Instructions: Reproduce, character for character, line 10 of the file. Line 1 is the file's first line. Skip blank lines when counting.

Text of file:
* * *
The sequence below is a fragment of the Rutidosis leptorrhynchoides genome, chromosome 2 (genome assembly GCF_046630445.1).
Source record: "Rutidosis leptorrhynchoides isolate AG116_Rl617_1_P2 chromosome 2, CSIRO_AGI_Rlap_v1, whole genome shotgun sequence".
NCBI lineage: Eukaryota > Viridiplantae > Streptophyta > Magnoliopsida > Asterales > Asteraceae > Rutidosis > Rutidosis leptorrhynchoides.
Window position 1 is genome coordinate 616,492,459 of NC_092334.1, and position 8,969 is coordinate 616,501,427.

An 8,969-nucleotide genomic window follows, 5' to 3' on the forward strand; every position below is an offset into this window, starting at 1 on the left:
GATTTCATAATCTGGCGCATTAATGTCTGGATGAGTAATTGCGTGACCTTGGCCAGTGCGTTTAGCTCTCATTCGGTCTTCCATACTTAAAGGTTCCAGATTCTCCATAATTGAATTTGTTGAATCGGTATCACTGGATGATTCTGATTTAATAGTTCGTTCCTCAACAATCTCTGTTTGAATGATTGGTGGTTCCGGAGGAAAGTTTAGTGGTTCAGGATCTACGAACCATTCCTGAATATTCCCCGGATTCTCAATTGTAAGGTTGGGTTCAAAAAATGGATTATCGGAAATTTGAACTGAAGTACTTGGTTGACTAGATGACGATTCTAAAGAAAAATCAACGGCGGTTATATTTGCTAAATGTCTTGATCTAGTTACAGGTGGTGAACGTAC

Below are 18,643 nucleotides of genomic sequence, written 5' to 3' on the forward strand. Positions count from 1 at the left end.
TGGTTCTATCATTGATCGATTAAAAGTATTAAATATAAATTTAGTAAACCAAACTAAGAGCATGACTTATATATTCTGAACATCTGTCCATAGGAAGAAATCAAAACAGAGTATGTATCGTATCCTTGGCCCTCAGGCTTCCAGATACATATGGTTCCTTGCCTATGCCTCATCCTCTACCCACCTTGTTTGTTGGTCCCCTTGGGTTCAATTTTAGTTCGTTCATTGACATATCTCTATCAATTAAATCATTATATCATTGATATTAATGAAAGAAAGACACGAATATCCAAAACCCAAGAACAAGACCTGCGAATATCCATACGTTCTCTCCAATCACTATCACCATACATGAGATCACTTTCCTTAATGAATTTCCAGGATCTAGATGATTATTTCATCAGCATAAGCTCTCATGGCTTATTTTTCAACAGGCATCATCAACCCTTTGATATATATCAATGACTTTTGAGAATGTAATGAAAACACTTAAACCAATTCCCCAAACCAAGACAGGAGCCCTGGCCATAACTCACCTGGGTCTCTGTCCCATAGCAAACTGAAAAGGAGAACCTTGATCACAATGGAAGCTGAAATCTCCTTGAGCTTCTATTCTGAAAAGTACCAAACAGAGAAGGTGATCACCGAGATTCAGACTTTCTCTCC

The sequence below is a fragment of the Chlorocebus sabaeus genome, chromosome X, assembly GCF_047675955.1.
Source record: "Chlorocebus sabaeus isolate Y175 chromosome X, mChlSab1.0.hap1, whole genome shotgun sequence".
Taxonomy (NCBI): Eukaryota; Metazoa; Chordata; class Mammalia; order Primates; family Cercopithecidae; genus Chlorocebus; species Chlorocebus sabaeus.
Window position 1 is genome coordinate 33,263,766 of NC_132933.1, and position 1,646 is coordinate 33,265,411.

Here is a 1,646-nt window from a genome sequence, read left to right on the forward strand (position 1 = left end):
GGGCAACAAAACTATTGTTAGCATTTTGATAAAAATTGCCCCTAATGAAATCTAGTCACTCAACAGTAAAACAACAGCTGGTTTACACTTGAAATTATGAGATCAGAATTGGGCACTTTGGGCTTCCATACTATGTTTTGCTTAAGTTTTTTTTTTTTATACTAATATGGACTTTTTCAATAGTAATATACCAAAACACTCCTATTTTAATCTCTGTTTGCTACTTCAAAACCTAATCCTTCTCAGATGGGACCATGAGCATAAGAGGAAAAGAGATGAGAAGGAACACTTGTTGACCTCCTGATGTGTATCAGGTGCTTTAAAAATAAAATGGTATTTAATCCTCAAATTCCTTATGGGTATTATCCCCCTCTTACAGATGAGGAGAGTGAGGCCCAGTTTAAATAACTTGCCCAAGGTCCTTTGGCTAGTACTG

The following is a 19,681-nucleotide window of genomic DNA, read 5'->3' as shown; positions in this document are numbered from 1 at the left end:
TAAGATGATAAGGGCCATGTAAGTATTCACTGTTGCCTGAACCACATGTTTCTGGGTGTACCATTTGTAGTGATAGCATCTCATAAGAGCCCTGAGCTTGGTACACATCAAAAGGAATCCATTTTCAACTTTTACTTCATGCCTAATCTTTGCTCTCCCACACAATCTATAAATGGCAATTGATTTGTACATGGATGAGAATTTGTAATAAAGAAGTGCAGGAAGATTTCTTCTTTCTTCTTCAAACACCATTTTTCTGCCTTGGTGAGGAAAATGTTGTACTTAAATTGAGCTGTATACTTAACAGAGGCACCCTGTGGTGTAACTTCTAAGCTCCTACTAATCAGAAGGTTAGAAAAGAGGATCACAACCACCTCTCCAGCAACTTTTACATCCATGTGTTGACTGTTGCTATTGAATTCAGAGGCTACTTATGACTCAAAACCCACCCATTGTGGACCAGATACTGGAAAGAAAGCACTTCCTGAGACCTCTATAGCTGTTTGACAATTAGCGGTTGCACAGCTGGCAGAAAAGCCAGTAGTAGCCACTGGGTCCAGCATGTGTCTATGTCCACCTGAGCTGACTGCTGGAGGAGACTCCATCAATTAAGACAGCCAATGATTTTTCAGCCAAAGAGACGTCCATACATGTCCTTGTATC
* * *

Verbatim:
Source record: "Chlorocebus sabaeus isolate Y175 chromosome X, mChlSab1.0.hap1, whole genome shotgun sequence".